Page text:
If judicial activism is the means, the end is not justified

By Thomas L. Jipping
web posted June 19, 2000

The Supreme Court's decision supporting parental rights was wrong. Before you start questioning my conservative credentials or firing off angry e-mails, let me explain. Conservatives have long criticized judicial activism, the approach by many judges that treats the Constitution or statutes as if they were written in disappearing ink. Activist judges recognize the parts they like, ignore the ones they don't, and simply re-write the parts they think should be updated or changed. Activist judges are the masters, rather than the servants, of the law. By exercising this kind of power that they do not legitimately have, activist judges undermine the people's right to govern themselves.

Attacking judicial activism is easy for conservatives when judges are using it to achieve liberal results. Like when judges re-wrote the First Amendment to prohibit not a narrow establishment of religion but a much broader endorsement of religion. The First Amendment says "establishment" not "endorsement" and judges do not have the power to re-write the Constitution, to make it mean something it simply does not say.

Conservatives also went nuts when the Supreme Court invented the right to abortion. The 14th Amendment prohibits states from depriving people of liberty without due process. In the past, judges have gone beyond this procedural emphasis and filled in the substantive meaning of "liberty" as well. That's the gimmick they use for creating so-called "unenumerated" rights. This is just a slick way of saying that the Constitution includes more than what it says and that only judges have the power to fill in the gaps. That's where the right to abortion came from.

But then conservatives find themselves in a difficult position. Opposing judicial activism is easy when they don't like the results of that activism.

Granted, most activist judges invent liberal things. But what would happen if activist judges invented conservative things? Is the opposition to judicial activism really about judges having too much power, or about the way they exercise their power? Do they really oppose judicial despots when those despots become benevolent?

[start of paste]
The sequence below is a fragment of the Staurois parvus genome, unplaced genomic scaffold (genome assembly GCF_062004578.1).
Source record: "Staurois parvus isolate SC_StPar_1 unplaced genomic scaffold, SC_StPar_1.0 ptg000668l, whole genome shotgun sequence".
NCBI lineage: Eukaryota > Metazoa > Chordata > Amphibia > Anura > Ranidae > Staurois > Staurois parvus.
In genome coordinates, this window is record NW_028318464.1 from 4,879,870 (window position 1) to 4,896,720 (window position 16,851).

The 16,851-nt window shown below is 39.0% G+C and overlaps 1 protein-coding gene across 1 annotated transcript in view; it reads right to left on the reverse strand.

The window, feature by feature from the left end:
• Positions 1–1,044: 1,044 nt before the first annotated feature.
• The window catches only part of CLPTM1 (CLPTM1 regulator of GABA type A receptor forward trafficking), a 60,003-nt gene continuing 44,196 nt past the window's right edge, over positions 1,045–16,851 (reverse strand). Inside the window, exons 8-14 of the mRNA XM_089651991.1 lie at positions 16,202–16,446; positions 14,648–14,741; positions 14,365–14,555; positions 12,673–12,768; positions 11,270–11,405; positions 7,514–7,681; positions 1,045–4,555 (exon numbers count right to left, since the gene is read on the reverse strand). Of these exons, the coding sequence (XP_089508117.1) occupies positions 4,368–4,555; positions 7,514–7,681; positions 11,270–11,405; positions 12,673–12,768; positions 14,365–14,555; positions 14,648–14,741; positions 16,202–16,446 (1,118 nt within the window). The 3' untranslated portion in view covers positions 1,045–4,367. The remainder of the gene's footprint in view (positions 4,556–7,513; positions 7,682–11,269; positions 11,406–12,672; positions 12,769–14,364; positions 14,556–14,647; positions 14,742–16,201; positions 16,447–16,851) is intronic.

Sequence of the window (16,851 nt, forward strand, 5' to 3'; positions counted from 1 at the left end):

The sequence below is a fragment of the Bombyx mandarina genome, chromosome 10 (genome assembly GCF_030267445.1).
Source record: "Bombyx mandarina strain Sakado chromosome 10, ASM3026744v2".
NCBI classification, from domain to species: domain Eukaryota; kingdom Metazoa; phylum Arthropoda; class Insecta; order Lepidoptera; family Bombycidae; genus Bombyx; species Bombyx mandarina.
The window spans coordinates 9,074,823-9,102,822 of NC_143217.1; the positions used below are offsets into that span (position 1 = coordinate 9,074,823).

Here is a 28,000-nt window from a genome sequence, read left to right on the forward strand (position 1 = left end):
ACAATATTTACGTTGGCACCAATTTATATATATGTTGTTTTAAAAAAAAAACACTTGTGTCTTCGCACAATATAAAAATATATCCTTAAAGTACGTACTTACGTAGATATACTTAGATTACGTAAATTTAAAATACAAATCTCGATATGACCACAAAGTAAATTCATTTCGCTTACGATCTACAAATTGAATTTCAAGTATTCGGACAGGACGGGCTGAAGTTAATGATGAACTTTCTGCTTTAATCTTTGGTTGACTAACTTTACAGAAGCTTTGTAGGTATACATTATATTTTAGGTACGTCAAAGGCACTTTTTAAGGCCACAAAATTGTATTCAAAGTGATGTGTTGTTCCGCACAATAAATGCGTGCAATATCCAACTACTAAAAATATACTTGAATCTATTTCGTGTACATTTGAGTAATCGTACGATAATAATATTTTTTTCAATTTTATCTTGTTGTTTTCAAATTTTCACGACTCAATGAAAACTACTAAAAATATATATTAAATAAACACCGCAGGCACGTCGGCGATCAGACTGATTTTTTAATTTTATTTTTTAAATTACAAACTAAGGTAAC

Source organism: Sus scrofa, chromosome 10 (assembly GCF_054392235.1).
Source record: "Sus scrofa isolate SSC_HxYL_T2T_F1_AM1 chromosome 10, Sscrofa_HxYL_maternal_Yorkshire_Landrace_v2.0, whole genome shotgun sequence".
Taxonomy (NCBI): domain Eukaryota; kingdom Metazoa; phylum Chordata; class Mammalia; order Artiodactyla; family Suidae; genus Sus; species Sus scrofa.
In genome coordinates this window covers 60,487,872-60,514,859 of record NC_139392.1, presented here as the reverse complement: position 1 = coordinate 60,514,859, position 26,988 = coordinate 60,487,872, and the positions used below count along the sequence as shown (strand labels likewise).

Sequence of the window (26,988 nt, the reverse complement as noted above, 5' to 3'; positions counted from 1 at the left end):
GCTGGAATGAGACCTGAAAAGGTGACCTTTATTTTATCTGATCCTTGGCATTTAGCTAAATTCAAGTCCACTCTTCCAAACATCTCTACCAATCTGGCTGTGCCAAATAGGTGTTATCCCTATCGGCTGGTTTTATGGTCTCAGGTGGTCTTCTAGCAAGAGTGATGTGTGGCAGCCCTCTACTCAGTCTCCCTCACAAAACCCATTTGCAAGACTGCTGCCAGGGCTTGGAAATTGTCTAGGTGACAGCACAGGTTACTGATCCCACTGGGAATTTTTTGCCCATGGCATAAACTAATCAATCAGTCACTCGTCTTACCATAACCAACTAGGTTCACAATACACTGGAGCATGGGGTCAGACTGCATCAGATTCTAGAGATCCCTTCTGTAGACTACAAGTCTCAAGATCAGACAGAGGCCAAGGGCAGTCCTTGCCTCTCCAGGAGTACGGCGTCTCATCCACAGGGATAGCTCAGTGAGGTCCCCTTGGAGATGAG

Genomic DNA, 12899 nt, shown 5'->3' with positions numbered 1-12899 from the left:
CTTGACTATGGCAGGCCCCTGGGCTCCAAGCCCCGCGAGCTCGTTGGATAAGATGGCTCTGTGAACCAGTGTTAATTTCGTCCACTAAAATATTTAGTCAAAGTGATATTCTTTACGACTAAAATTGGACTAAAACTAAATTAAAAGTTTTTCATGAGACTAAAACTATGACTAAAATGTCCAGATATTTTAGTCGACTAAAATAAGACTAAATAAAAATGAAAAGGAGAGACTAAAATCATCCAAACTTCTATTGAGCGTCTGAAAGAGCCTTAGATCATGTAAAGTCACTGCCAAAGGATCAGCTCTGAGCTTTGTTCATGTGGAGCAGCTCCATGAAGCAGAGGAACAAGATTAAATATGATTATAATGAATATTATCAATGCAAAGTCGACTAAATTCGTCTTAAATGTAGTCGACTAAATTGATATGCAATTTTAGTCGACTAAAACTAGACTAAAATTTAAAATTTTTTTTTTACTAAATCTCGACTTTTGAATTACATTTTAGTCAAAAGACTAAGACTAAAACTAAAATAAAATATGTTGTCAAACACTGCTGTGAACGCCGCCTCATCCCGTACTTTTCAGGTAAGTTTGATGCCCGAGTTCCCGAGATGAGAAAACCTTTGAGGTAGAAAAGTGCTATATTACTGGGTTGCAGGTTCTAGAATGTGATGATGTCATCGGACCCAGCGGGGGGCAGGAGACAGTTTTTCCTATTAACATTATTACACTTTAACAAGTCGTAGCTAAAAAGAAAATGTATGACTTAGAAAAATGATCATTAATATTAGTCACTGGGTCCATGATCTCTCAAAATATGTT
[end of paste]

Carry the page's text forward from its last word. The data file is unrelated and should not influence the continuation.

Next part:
The case recently before the Supreme Court challenged conservatives on this.

An intrusive Washington state law allowed anyone to apply for visitation with children, even over the objection of parents. Parents filed suit and conservatives were excited that the issue of parental rights was on the agenda. Now the Supreme Court has struck down that law because, in the words of Justice Sandra Day O'Connor, it violated the parents' fundamental right "to make decisions concerning the care, custody, and control" of their children. And there's even Supreme Court precedent to back up this conclusion.

As good as this result may be, however, there is simply no such right in the Constitution. Judges used the very same approach to make up a substantive 14th Amendment parental right as they did to make up a 14th Amendment abortion right.

Justice Antonin Scalia dissented from the decision, writing that a parental right to direct the upbringing of their children is one of the "unalienable rights" mentioned in the Declaration of Independence. He said it is also one of the rights that the Ninth Amendment says the U.S. Constitution does not deny. But, he wrote, these observations are very different from saying that it is an actual federal constitutional right that judges can and must enforce. The issue should be addressed in the statehouse, not the courthouse.

Justice Scalia is right. Judges have no more power to make up something I like than to make up something I do not like. It's fine and noble to talk in sweeping, fundamental terms about excessive judicial power and the people governing themselves when the people are doing good things and judges are getting in the way. Benevolent despots, however, are still despots even when they are benevolent. Mussolini made the trains run on time, but he was still a dictator. Our freedom requires limiting the power of judges to make up the law, not just the power of judges to make up law we don't like.

Judge-made law is bad law by definition, whether the results are conservative or liberal.

Conservatives are wrong to decry only the judicial activism that produces results they don't like. It is impossible to defend judges running the country, and that compelling argument will be even stronger when conservatives who profess to believe it do so when it undermines their own political interests. Only by holding to principle over politics can we hope to re-balance the system created by America's founders and hope to preserve our freedom.

Tom Jipping is the director of the Center for Law and Democracy at the Free Congress Foundation.

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